I agree the process is not one given to simplistic analysis, getting out of the slush doesn't guarantee a sale, only that it will be looked at faster.

Robert Heinlein had probably the best (most useful) advice: write it, finish it, keep sending it out: shampoo, rinse, repeat. And one day your story (not yours in particular, Alex!), as bad as it may be, will hit the desk of an editor who absolutely needs it to fill a hole in the mag. That happened to me with my first sale, to a national (thought admittedly not top-tier) mystery mag.

And if you keep writing, your chances get even better, because presumably, you'll improve as a writer.
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David de Beer
Posted on Tuesday, November 13, 2007 - 11:24 am:   

Sam, if Editor A hates Editor B's taste, then it would actually be a case against putting sales in your cover letter, since it follows logically that Editor A doesn't find Editor B's tastes acceptable and would therefore be more reluctant to read a story from a writer listing sales with B, whom A well knows publishes stories he dislikes, therefore he may actually sift them to the bottom of the pile.

And, it's possible that a specific editor may simply not like your work, no matter how big a name you get to be. The odds of said editor publishing you in that case, ever, is slim. Why would he? if he's the editor of a top-tier magazine, or even semi-pros now, he's guaranteed to have a lot of names he does like submitting on a regular basis, or that he can ask for stories.

There's so many things that can come into play, that there really is no point in spending time thinking about it.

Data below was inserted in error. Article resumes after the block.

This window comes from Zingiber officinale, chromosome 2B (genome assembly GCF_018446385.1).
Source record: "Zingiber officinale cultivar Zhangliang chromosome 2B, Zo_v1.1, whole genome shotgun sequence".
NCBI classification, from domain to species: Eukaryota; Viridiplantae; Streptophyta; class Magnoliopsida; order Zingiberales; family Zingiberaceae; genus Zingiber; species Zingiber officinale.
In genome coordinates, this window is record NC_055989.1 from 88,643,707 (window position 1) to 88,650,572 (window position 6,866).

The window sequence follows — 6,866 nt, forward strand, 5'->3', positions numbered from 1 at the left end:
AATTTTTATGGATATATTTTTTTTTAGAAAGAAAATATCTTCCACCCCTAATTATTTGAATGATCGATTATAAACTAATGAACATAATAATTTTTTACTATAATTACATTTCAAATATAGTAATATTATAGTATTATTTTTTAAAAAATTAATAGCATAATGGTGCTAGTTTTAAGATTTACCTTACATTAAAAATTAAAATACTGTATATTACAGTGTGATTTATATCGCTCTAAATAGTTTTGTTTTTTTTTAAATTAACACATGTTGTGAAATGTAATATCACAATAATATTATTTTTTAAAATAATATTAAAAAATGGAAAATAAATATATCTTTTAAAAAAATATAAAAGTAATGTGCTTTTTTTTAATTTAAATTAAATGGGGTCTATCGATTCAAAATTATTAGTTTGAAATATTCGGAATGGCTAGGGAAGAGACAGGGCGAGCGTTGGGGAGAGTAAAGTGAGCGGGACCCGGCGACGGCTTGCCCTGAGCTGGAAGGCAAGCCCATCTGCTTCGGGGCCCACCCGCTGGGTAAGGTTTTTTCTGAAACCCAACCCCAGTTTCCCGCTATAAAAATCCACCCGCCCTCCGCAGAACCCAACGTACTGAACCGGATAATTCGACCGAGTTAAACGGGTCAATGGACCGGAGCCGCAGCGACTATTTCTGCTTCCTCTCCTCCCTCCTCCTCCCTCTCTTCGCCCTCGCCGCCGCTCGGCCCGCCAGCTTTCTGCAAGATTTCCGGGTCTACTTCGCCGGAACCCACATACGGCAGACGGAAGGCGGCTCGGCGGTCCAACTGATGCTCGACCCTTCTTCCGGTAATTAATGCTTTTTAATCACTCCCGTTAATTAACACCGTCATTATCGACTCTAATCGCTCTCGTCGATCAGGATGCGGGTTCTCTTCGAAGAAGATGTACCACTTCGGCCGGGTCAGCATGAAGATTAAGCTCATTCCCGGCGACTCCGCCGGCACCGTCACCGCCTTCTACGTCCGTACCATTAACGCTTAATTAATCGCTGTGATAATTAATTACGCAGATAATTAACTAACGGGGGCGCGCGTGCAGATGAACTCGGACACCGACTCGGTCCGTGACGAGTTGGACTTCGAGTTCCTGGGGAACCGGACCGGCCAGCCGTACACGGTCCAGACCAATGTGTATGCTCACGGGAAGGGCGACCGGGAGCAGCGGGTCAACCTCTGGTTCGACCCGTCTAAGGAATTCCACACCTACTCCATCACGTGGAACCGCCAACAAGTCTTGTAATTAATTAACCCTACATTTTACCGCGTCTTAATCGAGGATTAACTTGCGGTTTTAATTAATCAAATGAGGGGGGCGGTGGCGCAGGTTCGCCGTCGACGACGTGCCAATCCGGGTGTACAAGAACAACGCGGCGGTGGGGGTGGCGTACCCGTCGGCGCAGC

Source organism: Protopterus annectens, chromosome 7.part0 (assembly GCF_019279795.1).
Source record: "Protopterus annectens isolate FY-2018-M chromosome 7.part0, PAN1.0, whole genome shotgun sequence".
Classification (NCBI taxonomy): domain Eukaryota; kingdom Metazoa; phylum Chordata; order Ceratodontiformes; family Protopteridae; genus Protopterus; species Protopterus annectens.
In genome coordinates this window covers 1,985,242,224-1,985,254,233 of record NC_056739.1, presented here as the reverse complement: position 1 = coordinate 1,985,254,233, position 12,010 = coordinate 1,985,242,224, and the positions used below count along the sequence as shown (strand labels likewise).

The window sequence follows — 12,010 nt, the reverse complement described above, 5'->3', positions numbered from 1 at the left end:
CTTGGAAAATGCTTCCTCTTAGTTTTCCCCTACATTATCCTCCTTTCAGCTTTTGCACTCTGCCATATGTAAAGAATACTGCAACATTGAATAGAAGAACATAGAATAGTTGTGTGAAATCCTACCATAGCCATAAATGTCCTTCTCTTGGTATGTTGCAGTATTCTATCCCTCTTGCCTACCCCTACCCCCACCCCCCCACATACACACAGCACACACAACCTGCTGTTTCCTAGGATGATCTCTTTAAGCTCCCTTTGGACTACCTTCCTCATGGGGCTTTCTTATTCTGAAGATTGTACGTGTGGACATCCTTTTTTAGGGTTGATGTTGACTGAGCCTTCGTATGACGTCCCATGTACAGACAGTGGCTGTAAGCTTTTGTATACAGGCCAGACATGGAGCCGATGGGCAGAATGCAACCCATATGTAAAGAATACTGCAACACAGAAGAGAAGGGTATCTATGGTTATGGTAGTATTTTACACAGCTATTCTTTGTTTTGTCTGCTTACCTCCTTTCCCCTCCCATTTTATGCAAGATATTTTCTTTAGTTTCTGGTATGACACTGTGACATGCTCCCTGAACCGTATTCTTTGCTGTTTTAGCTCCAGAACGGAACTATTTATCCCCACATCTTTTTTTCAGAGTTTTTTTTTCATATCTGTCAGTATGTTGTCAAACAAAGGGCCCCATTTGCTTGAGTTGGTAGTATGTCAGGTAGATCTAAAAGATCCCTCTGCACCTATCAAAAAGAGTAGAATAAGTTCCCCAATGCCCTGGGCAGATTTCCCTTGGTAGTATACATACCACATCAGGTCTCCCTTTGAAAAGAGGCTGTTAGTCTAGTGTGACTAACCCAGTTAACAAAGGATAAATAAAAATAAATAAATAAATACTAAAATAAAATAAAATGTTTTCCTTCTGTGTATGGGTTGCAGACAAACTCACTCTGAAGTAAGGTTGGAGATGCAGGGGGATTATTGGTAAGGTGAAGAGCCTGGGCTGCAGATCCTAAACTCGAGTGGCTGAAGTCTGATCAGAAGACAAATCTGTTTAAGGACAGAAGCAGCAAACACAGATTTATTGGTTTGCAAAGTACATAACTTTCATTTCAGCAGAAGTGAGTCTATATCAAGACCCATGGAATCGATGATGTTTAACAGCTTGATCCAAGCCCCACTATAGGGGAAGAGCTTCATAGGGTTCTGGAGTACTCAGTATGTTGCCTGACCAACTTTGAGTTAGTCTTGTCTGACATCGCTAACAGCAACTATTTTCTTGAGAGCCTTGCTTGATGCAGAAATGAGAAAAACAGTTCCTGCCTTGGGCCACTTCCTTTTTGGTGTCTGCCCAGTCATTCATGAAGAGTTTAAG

Assume you have a chance, keep writing and subbing. What else can anyone do really?
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Byron Bailey
Posted on Tuesday, November 13, 2007 - 12:16 pm:   

There's so many things that can come into play, that there really is no point in spending time thinking about it. Assume you have a chance, keep writing and subbing. What else can anyone do really?

1. Black magic.
2. Blackmail.
3. Extortion.
4. Intimidation.
5. Torture.
6. Beg.

Even if you never get published, at least you're building real world skills that no amount of writing can replace.
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Luke Jackson
Posted on Tuesday, November 13, 2007 - 12:25 pm:   

You forgot sexual favors.
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Byron Bailey
Posted on Tuesday, November 13, 2007 - 12:48 pm:   

That's all subsumed under #1-6. Yeah, I don't have a very fulfilling sex life but #1 ain't too bad.
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Jason K. Chapman
Posted on Tuesday, November 13, 2007 - 01:18 pm:   

I've tried all of these, but they didn't help. Maybe I'm not doing it right. Do you target someone specific, or just any random person off the street?
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David de Beer
Posted on Tuesday, November 13, 2007 - 01:33 pm:   

I used to like random, that way I never had to vary my approach. But, you know, turns out people talk and put your picture in the newspaper and stuff.

My #2 skills need working on, may have to try the target specific approach there.
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Bill Gleason
Posted on Tuesday, November 13, 2007 - 03:01 pm:   

Well, I'd say you absolutely should mention the credit in the cover letter. If for no other reason than because you can.

I've made exactly one sale and I'm telling everyone I know. Heck, I was telling the TV repairman and he doesn't even read sci-fi. Why wouldn't I mention it to someone I'm hoping will let me do it again?

If nothing else, it lets the editor know I'm capable of at least one story capable of escaping the slush, and even if it was for an editor/magazine not particularly well liked by this editor, I think there is to some extent respect and collegiality among the top editors. For example, Analog in its Jan/Feb issue acknowledges Gordon Van Gelder's Hugo for Best Professional Editor, Short Form. Stanley Schmidt, inexplicably, has never received a Hugo. I have no idea how the two men feel about each other personally, but I imagine there is mutual professional respect.

And, really, someone who would reject my story because of another editor's prior approval? I really don't want anything to do with that mag anyway.
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Ellen Datlow
Posted on Tuesday, November 13, 2007 - 03:50 pm: